QUEBEC — Are you a transgender woman or simply a woman?
It was a trick question, of course, and not always put in such a straightforward fashion.
The correct answer, if you wanted to gain entry to a particular government program (a decade or so ago) that would help you gender transition, was the latter: “a woman.” (The opposite in the case of FtM people throughout.)
If they thought you self-identified as anything but a woman and only a woman, you were not admitted to the program. The word “transgender” was not part of the program, though they did use the word “transsexual” sometimes to mean someone who was medically transitioning through therapy, hormones and eventual surgery. “Transsexuals” in their view were people who self-identified as the opposite of their birth sex — none of the in-between stuff. You were one or the other.
And once your transition was complete, you were expected to take your place among women and get on with your life as a woman, and live happily ever after.
And so it has been for many gender-transitioned women who have gone through the process and moved on from the so-called transgender community. They never saw themselves as transgender people, and feel they have nothing in common with the gender-fluid people who make up much of the trans community today.
Still, in my years of writing about LGBT issues, I’ve seen cases where (MtF) people say publicly that they have always self-identified as females, that they are women and nothing but women, then trot out the “transgender” word on occasion, usually for profit. One well-known case involved a gender-transitioned woman, a model, who fought hard and successfully to be able to compete in a beauty pageant with cis women, but also admitted to competing in an earlier pageant for trans women.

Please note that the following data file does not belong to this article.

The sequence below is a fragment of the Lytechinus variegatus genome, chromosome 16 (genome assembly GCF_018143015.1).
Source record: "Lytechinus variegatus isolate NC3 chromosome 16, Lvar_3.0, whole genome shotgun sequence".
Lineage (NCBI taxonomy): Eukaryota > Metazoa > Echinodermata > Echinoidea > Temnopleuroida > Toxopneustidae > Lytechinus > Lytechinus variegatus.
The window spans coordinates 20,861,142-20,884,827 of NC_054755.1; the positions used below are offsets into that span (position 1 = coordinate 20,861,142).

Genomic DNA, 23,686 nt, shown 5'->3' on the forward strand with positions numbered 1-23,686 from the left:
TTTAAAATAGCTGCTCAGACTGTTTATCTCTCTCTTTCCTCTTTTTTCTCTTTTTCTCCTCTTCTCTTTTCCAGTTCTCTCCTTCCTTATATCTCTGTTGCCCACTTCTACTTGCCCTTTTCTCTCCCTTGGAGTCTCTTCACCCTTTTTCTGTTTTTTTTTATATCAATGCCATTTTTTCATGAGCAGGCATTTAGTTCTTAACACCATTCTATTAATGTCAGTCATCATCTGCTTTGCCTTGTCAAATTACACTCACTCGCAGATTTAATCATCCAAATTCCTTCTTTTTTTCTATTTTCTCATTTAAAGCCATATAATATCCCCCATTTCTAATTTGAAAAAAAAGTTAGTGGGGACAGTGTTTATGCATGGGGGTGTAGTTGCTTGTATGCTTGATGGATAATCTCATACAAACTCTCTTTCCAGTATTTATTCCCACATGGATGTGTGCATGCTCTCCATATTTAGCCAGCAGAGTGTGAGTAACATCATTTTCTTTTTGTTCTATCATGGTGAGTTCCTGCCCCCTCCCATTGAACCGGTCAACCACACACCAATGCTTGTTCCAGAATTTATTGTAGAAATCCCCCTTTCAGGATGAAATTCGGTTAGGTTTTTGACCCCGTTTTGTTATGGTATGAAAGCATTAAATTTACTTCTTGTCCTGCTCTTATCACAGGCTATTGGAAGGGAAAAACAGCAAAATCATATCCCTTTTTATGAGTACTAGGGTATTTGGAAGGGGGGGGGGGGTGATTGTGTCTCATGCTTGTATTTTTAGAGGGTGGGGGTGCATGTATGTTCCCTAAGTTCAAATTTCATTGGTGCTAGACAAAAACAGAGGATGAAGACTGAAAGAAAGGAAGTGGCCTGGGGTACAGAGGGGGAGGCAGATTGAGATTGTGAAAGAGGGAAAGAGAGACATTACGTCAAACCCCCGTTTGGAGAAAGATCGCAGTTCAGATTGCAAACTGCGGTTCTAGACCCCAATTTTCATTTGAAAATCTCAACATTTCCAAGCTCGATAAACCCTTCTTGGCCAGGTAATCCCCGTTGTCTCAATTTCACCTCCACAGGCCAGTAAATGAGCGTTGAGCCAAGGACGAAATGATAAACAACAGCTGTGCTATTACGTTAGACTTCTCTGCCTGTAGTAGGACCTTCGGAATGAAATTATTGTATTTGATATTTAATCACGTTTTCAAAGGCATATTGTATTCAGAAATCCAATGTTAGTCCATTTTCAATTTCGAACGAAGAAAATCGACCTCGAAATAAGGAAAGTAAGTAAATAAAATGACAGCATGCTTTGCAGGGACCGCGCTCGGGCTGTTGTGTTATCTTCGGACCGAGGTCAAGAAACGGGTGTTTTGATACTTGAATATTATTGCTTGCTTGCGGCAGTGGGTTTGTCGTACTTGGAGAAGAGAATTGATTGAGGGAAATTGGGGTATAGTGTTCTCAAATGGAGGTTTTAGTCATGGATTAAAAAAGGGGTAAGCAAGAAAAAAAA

And, of course, there’s the more current example of Caitlyn Jenner, who says she always self-identified as a woman but is playing the transgender card in what she claims is an attempt to help transgender people — people who don’t necessarily self-identify as women and nothing but women and who are content to live somewhere between the gender binary.
True, some women who have gender transitioned or are in the process of gender transitioning do stick around and try to help trans people. The question is: can they effectively speak for gender-fluid people, especially the Millennials and Gen Xers? Can they relate to the experience of gender-fluid individuals?
I somehow doubt it. We’re talking about two different realities here. The gender-transitioned woman who takes her place in society as an everyday woman has all the same rights other women have. That was one of her goals of transitioning. Reintegrate within the gender binary. But a gender-fluid person who chooses to live between the binary has unique situations to face, and the laws of even progressive countries like Canada just aren’t fully up to speed yet for them.
I have no conclusion here today. I am simply musing about some of the observations I have made. I am not naming the government program above, because of a potential conflict of interest. But I suspect that many government-sponsored programs around the world have similar criteria: they will pay for your transition, but only if you prove you really are a woman — not a trans woman.